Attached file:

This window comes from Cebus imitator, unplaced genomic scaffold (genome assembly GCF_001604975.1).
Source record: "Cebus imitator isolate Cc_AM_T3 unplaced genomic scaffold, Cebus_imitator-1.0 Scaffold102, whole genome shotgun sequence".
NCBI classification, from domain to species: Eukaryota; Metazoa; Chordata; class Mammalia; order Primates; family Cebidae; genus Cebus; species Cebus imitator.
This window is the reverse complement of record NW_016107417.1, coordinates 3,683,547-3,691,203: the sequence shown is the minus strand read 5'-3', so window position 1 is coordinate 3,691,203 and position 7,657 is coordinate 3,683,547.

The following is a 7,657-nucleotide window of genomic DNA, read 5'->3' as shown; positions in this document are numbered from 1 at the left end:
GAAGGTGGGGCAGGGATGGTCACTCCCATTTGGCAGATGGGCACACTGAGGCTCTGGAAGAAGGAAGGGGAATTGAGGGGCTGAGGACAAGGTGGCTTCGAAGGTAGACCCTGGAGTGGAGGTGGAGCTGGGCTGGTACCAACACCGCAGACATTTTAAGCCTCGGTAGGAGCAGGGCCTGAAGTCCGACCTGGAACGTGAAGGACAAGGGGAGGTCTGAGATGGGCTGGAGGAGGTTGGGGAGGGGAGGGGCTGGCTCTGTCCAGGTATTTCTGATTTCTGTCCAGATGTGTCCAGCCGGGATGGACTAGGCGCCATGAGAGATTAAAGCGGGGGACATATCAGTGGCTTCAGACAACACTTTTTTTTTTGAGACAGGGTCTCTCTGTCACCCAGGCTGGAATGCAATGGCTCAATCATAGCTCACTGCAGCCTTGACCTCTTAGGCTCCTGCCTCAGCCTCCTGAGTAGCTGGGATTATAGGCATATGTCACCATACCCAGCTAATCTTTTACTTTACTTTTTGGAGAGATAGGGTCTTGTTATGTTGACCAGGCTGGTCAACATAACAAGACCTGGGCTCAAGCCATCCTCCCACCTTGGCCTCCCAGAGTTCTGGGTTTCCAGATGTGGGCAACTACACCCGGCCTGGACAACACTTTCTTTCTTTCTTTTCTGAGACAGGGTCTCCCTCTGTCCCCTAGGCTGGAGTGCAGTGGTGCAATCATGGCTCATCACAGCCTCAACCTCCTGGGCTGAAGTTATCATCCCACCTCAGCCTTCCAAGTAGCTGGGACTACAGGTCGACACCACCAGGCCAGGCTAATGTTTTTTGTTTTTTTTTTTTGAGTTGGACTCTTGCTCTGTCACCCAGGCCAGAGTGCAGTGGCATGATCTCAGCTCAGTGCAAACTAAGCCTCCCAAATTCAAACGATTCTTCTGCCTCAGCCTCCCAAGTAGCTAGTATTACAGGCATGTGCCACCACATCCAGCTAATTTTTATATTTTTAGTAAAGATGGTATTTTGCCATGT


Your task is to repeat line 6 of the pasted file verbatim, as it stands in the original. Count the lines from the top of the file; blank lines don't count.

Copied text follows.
GAAGGTGGGGCAGGGATGGTCACTCCCATTTGGCAGATGGGCACACTGAGGCTCTGGAAGAAGGAAGGGGAATTGAGGGGCTGAGGACAAGGTGGCTTCGAAGGTAGACCCTGGAGTGGAGGTGGAGCTGGGCTGGTACCAACACCGCAGACATTTTAAGCCTCGGTAGGAGCAGGGCCTGAAGTCCGACCTGGAACGTGAAGGACAAGGGGAGGTCTGAGATGGGCTGGAGGAGGTTGGGGAGGGGAGGGGCTGGCTCTGTCCAGGTATTTCTGATTTCTGTCCAGATGTGTCCAGCCGGGATGGACTAGGCGCCATGAGAGATTAAAGCGGGGGACATATCAGTGGCTTCAGACAACACTTTTTTTTTTGAGACAGGGTCTCTCTGTCACCCAGGCTGGAATGCAATGGCTCAATCATAGCTCACTGCAGCCTTGACCTCTTAGGCTCCTGCCTCAGCCTCCTGAGTAGCTGGGATTATAGGCATATGTCACCATACCCAGCTAATCTTTTACTTTACTTTTTGGAGAGATAGGGTCTTGTTATGTTGACCAGGCTGGTCAACATAACAAGACCTGGGCTCAAGCCATCCTCCCACCTTGGCCTCCCAGAGTTCTGGGTTTCCAGATGTGGGCAACTACACCCGGCCTGGACAACACTTTCTTTCTTTCTTTTCTGAGACAGGGTCTCCCTCTGTCCCCTAGGCTGGAGTGCAGTGGTGCAATCATGGCTCATCACAGCCTCAACCTCCTGGGCTGAAGTTATCATCCCACCTCAGCCTTCCAAGTAGCTGGGACTACAGGTCGACACCACCAGGCCAGGCTAATGTTTTTTGTTTTTTTTTTTTGAGTTGGACTCTTGCTCTGTCACCCAGGCCAGAGTGCAGTGGCATGATCTCAGCTCAGTGCAAACTAAGCCTCCCAAATTCAAACGATTCTTCTGCCTCAGCCTCCCAAGTAGCTAGTATTACAGGCATGTGCCACCACATCCAGCTAATTTTTATATTTTTAGTAAAGATGGTATTTTGCCATGT